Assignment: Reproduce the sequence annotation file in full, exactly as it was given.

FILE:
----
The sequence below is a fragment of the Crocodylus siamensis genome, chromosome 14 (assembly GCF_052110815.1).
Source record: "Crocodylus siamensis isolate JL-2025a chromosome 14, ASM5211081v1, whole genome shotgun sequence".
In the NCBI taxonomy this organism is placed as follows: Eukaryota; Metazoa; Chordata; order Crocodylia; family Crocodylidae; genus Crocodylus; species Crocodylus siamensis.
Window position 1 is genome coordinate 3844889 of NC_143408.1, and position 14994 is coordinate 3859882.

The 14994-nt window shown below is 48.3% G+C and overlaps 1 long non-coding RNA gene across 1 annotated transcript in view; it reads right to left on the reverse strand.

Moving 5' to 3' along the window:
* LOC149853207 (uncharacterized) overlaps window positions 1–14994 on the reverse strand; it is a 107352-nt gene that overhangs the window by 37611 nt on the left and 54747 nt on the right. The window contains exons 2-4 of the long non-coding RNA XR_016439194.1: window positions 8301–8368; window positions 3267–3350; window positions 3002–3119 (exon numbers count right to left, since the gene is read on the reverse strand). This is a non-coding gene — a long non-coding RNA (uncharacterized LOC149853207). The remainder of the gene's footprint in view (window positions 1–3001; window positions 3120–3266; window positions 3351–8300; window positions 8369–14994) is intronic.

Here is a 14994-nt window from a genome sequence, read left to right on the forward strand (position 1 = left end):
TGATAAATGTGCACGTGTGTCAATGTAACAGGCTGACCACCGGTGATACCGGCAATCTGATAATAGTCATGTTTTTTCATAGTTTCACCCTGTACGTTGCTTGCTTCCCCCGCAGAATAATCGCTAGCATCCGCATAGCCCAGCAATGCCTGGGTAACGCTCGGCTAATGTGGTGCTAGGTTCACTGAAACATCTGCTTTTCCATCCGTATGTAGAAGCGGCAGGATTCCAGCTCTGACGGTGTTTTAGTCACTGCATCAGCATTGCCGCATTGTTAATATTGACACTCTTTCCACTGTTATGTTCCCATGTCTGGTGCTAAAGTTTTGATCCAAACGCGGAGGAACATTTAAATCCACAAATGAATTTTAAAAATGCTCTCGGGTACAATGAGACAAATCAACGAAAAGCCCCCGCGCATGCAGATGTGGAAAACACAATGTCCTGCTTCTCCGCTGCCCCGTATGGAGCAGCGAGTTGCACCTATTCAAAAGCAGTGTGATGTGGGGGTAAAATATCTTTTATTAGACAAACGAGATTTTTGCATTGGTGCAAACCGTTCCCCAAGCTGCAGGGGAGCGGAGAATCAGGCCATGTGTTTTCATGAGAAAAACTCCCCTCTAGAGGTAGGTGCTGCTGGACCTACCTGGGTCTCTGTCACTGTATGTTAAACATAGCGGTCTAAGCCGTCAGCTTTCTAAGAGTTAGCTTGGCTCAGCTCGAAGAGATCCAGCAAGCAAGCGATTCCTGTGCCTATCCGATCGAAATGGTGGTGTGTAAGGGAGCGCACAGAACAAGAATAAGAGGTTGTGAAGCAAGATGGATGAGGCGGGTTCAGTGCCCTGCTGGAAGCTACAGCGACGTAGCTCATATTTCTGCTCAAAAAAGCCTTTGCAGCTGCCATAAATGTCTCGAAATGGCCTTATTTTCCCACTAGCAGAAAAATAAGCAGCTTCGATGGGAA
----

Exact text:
The sequence below is a fragment of the Crocodylus siamensis genome, chromosome 14 (assembly GCF_052110815.1).
Source record: "Crocodylus siamensis isolate JL-2025a chromosome 14, ASM5211081v1, whole genome shotgun sequence".
In the NCBI taxonomy this organism is placed as follows: Eukaryota; Metazoa; Chordata; order Crocodylia; family Crocodylidae; genus Crocodylus; species Crocodylus siamensis.
Window position 1 is genome coordinate 3844889 of NC_143408.1, and position 14994 is coordinate 3859882.

The 14994-nt window shown below is 48.3% G+C and overlaps 1 long non-coding RNA gene across 1 annotated transcript in view; it reads right to left on the reverse strand.

Moving 5' to 3' along the window:
* LOC149853207 (uncharacterized) overlaps window positions 1–14994 on the reverse strand; it is a 107352-nt gene that overhangs the window by 37611 nt on the left and 54747 nt on the right. The window contains exons 2-4 of the long non-coding RNA XR_016439194.1: window positions 8301–8368; window positions 3267–3350; window positions 3002–3119 (exon numbers count right to left, since the gene is read on the reverse strand). This is a non-coding gene — a long non-coding RNA (uncharacterized LOC149853207). The remainder of the gene's footprint in view (window positions 1–3001; window positions 3120–3266; window positions 3351–8300; window positions 8369–14994) is intronic.

Here is a 14994-nt window from a genome sequence, read left to right on the forward strand (position 1 = left end):
TGATAAATGTGCACGTGTGTCAATGTAACAGGCTGACCACCGGTGATACCGGCAATCTGATAATAGTCATGTTTTTTCATAGTTTCACCCTGTACGTTGCTTGCTTCCCCCGCAGAATAATCGCTAGCATCCGCATAGCCCAGCAATGCCTGGGTAACGCTCGGCTAATGTGGTGCTAGGTTCACTGAAACATCTGCTTTTCCATCCGTATGTAGAAGCGGCAGGATTCCAGCTCTGACGGTGTTTTAGTCACTGCATCAGCATTGCCGCATTGTTAATATTGACACTCTTTCCACTGTTATGTTCCCATGTCTGGTGCTAAAGTTTTGATCCAAACGCGGAGGAACATTTAAATCCACAAATGAATTTTAAAAATGCTCTCGGGTACAATGAGACAAATCAACGAAAAGCCCCCGCGCATGCAGATGTGGAAAACACAATGTCCTGCTTCTCCGCTGCCCCGTATGGAGCAGCGAGTTGCACCTATTCAAAAGCAGTGTGATGTGGGGGTAAAATATCTTTTATTAGACAAACGAGATTTTTGCATTGGTGCAAACCGTTCCCCAAGCTGCAGGGGAGCGGAGAATCAGGCCATGTGTTTTCATGAGAAAAACTCCCCTCTAGAGGTAGGTGCTGCTGGACCTACCTGGGTCTCTGTCACTGTATGTTAAACATAGCGGTCTAAGCCGTCAGCTTTCTAAGAGTTAGCTTGGCTCAGCTCGAAGAGATCCAGCAAGCAAGCGATTCCTGTGCCTATCCGATCGAAATGGTGGTGTGTAAGGGAGCGCACAGAACAAGAATAAGAGGTTGTGAAGCAAGATGGATGAGGCGGGTTCAGTGCCCTGCTGGAAGCTACAGCGACGTAGCTCATATTTCTGCTCAAAAAAGCCTTTGCAGCTGCCATAAATGTCTCGAAATGGCCTTATTTTCCCACTAGCAGAAAAATAAGCAGCTTCGATGGGAA